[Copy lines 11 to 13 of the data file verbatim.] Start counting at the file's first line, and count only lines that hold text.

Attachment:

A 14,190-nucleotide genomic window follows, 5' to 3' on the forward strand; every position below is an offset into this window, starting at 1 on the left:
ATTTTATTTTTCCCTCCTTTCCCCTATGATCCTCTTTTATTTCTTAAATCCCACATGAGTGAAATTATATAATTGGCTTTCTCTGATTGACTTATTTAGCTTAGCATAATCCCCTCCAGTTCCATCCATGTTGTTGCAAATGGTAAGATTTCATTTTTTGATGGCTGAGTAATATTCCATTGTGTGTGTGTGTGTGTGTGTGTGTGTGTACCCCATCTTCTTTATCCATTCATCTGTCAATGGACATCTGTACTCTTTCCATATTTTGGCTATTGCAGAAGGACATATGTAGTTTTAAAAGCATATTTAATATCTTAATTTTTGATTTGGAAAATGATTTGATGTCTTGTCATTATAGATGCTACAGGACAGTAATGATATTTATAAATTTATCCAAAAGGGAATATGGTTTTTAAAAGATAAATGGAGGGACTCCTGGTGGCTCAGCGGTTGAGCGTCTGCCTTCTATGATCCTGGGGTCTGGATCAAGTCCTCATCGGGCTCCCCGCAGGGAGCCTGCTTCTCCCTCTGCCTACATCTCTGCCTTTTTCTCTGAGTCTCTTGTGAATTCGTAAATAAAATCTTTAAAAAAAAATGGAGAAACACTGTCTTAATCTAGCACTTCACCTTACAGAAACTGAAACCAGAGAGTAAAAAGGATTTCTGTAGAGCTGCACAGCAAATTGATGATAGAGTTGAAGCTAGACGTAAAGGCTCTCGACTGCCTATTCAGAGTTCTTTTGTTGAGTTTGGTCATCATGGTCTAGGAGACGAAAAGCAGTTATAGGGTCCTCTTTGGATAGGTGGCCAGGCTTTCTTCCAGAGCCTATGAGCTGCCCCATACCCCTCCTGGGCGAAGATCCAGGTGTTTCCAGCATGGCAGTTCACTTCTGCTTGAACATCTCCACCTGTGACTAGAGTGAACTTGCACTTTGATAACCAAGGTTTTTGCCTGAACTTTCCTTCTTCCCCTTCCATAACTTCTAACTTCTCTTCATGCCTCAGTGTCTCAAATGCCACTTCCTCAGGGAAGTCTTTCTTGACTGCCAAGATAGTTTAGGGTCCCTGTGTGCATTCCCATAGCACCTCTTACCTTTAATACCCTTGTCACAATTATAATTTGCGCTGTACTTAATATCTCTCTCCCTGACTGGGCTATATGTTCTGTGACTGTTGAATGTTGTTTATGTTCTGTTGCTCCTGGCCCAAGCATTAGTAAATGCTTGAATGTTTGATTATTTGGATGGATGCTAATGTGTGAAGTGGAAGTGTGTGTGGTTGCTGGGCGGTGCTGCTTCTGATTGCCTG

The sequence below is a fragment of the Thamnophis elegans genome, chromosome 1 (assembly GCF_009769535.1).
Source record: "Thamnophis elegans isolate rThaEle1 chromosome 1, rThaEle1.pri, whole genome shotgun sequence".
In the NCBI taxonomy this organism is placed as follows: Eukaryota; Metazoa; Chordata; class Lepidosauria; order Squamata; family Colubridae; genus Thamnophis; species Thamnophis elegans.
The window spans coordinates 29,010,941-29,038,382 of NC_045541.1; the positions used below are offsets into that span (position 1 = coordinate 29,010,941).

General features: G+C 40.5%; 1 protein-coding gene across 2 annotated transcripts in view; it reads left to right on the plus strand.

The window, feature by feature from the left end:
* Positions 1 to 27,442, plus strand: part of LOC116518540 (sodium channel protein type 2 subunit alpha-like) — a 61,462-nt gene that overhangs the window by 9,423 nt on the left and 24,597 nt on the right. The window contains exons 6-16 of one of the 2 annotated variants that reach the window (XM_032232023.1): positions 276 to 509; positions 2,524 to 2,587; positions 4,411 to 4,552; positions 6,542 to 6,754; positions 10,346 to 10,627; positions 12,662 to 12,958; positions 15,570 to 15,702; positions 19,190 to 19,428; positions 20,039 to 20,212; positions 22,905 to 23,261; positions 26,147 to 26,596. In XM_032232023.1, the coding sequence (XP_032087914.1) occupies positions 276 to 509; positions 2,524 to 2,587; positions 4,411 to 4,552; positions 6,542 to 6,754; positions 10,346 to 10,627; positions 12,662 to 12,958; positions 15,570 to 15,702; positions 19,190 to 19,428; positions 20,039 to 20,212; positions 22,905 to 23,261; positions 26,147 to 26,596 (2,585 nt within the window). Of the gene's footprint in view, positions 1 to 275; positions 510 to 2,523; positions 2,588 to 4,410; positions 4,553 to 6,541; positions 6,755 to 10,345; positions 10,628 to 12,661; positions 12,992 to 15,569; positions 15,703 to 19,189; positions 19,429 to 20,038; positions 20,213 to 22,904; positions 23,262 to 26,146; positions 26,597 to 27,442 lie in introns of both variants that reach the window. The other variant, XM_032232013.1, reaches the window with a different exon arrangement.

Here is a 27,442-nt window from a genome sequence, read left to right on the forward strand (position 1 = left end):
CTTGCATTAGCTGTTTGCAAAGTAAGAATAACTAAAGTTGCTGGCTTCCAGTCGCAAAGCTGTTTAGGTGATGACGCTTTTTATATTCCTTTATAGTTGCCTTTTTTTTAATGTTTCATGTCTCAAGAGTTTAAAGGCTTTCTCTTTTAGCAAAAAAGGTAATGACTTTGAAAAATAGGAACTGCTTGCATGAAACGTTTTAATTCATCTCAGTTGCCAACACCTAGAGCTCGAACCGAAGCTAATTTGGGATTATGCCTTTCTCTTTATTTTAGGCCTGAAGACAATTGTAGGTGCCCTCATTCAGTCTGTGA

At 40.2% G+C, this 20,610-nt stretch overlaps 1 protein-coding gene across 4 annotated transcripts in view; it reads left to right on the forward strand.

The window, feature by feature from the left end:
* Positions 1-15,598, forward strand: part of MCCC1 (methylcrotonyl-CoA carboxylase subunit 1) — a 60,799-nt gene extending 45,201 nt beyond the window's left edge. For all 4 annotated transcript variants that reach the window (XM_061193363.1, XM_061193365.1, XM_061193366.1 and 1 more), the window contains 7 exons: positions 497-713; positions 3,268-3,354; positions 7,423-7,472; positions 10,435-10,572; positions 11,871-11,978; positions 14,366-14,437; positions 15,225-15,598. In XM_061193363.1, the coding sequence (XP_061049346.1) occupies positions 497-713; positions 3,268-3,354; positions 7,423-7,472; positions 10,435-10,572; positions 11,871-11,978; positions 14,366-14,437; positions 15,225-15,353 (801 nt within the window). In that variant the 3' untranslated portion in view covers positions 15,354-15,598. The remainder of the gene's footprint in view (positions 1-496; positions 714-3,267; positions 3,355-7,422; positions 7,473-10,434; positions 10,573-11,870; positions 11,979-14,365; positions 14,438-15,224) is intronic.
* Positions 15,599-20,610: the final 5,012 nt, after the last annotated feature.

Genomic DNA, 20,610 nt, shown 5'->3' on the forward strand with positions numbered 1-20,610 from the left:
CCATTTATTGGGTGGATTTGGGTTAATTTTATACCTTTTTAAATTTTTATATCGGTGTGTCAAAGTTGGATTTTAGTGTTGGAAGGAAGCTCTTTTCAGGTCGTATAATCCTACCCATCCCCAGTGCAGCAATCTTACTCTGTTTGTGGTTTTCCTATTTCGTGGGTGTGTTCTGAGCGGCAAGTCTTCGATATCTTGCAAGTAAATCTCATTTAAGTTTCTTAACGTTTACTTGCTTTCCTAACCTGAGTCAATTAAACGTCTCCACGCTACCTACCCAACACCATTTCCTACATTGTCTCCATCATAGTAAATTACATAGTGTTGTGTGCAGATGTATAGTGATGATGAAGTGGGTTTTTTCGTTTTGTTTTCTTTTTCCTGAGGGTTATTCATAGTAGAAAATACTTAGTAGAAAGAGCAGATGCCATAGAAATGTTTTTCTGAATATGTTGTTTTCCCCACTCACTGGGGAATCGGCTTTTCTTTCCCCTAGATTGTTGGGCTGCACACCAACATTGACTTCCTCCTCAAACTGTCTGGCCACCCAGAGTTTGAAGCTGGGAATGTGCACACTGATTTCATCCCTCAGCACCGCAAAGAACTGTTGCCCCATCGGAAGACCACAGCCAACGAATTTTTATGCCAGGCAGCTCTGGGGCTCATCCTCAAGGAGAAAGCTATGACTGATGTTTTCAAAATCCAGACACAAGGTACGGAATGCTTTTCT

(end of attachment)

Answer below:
CTTGCATTAGCTGTTTGCAAAGTAAGAATAACTAAAGTTGCTGGCTTCCAGTCGCAAAGCTGTTTAGGTGATGACGCTTTTTATATTCCTTTATAGTTGCCTTTTTTTTAATGTTTCATGTCTCAAGAGTTTAAAGGCTTTCTCTTTTAGCAAAAAAGGTAATGACTTTGAAAAATAGGAACTGCTTGCATGAAACGTTTTAATTCATCTCAGTTGCCAACACCTAGAGCTCGAACCGAAGCTAATTTGGGATTATGCCTTTCTCTTTATTTTAGGCCTGAAGACAATTGTAGGTGCCCTCATTCAGTCTGTGA

At 40.2% G+C, this 20,610-nt stretch overlaps 1 protein-coding gene across 4 annotated transcripts in view; it reads left to right on the forward strand.

The window, feature by feature from the left end: